During the epoxy floor coating application process, the first thing that must be ensured is that the floor concrete is grinded and that it is in good condition. The floor’s surface must be prepared so that it can accept the new coat of epoxy coating on its top. Preparation includes the elimination of dust particles, grinding, shot blasting, and scarifying. The next phase is the priming phase. During priming it is important that the primer makes its way deep into the floor, ensuring that it is in a good condition for application.
Following the priming phase, the next stage consists of filling in all of the floor’s visible holes and visible cracks, with epoxy. This is the application of the first coat in the epoxy layer system. Following this application, the floor must be lightly grinded, sanded, and re-layered. In order to test for sealant, a compacted amount of water may be applied onto the floor. If the water is not soaked in, then it is very likely that the floor is not yet suitable and ready for the epoxy floor coating application phase. During the second epoxy coating phase, the epoxy resin is mixed together with the epoxy hardener products, making sure that the entire component is emptied out. Once again, all visible dust must be removed, in order to achieve the appropriate final finish.
It is important to note that epoxy resin is based on heat and chemical reactions; however, epoxy resin tends to be significantly steady at room temperature. The curing process is only initiated when the epoxy resin creates a reaction with another curing agent.
THREE MAIN TYPES OF EPOXY FLOOR COATING
There are three main types of epoxy resins commonly used in epoxy floor and wall coatings: Bisphenol A, Bisphenol F, and Novolac. Epichlorohydrin and phenolic reactions form all three and the physical and performance properties are determined by the number and kind of phenolic compounds. All three types of resins have certain advantages and formulators need to use specialty additives to impart balanced properties that are desirable to coatings installers like surface appearance and application properties.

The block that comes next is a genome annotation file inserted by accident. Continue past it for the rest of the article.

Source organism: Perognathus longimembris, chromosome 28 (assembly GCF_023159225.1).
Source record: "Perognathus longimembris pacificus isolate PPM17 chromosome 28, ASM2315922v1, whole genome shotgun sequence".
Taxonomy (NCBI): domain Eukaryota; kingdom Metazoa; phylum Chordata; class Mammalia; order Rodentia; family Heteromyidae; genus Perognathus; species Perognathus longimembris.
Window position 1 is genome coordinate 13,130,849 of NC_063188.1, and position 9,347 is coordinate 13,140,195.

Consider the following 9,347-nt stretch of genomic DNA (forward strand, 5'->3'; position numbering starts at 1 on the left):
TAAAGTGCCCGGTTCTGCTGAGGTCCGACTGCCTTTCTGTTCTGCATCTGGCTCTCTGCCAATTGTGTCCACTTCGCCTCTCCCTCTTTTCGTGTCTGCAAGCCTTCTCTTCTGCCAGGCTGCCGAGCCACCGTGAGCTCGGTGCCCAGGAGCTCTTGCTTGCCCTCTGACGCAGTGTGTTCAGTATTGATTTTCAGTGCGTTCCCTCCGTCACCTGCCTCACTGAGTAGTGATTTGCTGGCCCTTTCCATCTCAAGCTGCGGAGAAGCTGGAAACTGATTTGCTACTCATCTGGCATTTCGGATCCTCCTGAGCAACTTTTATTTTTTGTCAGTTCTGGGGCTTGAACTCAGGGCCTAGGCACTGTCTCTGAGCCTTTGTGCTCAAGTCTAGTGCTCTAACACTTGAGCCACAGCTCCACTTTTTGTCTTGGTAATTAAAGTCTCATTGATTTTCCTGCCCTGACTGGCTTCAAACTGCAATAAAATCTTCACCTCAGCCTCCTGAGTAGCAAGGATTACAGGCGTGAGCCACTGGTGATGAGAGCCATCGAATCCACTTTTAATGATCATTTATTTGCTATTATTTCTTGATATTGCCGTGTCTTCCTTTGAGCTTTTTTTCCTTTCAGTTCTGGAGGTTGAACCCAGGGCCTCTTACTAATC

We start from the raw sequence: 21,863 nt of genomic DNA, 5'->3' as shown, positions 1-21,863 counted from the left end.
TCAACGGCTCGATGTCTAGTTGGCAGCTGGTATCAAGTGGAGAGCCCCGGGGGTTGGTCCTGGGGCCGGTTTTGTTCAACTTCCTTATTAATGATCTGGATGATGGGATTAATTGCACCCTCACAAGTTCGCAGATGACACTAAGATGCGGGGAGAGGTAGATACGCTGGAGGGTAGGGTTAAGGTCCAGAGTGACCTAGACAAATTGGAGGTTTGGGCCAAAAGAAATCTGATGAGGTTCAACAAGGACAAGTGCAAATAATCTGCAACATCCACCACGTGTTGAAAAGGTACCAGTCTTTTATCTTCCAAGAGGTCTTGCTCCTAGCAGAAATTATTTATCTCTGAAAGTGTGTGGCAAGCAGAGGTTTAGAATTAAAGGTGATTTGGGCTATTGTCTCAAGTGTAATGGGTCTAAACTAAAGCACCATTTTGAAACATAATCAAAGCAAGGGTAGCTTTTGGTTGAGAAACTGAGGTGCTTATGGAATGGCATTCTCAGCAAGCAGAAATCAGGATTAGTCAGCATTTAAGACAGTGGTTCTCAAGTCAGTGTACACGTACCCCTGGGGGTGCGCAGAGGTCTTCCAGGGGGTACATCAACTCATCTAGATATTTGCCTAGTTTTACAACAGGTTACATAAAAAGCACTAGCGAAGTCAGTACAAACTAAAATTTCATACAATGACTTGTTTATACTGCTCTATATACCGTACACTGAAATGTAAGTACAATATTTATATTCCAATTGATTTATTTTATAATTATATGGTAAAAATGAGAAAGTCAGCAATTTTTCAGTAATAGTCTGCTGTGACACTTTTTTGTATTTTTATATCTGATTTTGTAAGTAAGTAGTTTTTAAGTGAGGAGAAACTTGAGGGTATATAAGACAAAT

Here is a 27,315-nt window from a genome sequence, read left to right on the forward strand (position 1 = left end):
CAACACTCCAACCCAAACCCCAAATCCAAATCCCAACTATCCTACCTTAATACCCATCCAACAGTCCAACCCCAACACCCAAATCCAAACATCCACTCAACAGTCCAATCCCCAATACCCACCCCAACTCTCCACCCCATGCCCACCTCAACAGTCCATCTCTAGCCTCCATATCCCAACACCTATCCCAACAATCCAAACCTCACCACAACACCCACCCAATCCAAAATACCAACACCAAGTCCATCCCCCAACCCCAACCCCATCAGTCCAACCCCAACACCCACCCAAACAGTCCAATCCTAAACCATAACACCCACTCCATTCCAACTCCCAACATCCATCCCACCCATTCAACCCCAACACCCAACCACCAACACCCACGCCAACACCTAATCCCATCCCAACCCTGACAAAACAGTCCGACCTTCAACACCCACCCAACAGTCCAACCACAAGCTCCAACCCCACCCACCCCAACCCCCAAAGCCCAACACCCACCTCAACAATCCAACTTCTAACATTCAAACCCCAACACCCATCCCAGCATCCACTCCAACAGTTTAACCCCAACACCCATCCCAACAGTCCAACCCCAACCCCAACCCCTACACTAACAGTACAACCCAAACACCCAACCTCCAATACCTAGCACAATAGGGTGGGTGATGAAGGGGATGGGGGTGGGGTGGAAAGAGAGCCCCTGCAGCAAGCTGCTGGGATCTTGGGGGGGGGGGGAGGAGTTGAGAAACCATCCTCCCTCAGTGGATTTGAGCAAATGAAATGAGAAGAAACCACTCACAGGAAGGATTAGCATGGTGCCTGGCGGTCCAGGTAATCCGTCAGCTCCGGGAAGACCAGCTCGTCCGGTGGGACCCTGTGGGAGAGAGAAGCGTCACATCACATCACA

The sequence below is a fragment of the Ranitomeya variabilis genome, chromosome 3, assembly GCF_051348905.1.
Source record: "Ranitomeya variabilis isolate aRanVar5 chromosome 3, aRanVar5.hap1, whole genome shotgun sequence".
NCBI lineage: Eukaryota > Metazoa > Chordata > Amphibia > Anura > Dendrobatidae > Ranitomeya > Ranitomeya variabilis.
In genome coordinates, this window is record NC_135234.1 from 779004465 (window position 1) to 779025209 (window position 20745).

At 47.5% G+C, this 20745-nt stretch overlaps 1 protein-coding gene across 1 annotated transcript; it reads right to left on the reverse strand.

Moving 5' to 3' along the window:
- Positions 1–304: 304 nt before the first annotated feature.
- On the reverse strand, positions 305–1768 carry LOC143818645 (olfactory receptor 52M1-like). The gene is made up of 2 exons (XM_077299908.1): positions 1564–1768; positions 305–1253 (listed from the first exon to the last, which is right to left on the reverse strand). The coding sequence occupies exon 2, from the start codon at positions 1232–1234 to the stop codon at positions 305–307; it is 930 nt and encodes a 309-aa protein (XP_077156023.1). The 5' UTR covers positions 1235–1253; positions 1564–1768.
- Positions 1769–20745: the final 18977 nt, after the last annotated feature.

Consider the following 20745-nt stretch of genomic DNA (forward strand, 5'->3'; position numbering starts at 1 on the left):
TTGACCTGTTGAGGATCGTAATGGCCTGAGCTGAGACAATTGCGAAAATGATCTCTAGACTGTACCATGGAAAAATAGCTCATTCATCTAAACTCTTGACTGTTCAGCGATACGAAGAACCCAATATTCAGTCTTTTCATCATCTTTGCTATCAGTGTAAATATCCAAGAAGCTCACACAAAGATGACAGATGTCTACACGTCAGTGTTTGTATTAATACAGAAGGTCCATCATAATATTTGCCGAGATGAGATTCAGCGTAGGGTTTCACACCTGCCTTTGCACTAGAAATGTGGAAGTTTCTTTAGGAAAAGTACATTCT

The most popular form of epoxy resin that is used for epoxy coatings is Bisphenol A. Bisphenol A has a honey-liquid consistency and is an extremely versatile resin. Bisphenol A is available in many molecular weights. Their variety of molecular weights is what makes Bisphenol A especially versatile for the epoxy application. Bisphenol A is most widely used for flooring systems, in addition to solid coatings. Bisphenol A epoxy resin is the most common type for concrete coatings because of its excellent adhesion, toughness, abrasion resistance, and chemical resistance. Due to its especially thick natural consistency, there will commonly be additives and diluents which are added into the Bisphenol-A epoxy formula to enhance workability and adhesion. These additives lessen crosslink density which lowers the chemical resistance.
Bisphenol F epoxy will typically be more expensive than Bisphenol A epoxy. This is because Bisphenol F epoxy is able to be used for a greater variety of applications. Bisphenol F resins have lower viscosity which means fewer additives and diluents are added which translates to higher chemical resistance. Bisphenol F is especially chemically resistant, and are more likely to be used as varnishes or lacquers, and for application regarding water pipes, adhesives, supermarket food packaging, plastics, dental sealants, and liners. Another advantage is that Bisphenol F has less tendency to crystallize at lower temperatures compared to Bisphenol A resins. Bisphenol F can be blended with Bisphenol A and other resins to reduce viscosity and increase resistance to crystallization.
Novolacs are made using excess phenol and modifying Bisphenol F Resins. The viscosity of Novolac resins is higher than Bisphenol F and its functionality is considerably greater than both Bisphenol A and Bisphenol F resins. The higher viscosity and greater functionality of Novolacs give them superior heat and chemical resistance than their Bisphenol A and Bisphenol F counterparts. The greater chemical resistant qualities is a result of the very tight crosslink density because of Novolac’s higher functionality. These properties also make Novolac resins more brittle than Both Bisphenol A and F resins so formulators need to address that with additives and hardener selection. The greater heat resistance is the result of the larger number of aromatic rings. As to be expected Novolac resins have a higher cost to go along with their higher performance.
This type of epoxy flooring is durable and has a visual effect that is not able to be created through the use of regular paint. Unique metallic pigments are able to create a sense of movement and depth on a floor. This type of coating is very popular for commercial and high traffic retail applications, leaving a stunning effect on any floor’s surface.
Clear Epoxy Floor Coating
What is clear epoxy floor coating, and what is it used for? Clear epoxy floor coating is typically used to cover concrete flooring, due to the advantages that the materials that it contains have. Clear epoxy floor coating can be used on top of an originally painted surface, to cover the paint structure with a more durable and long-lasting consistency. Clear epoxy floor coating is especially used for the application of garage floor epoxy coating.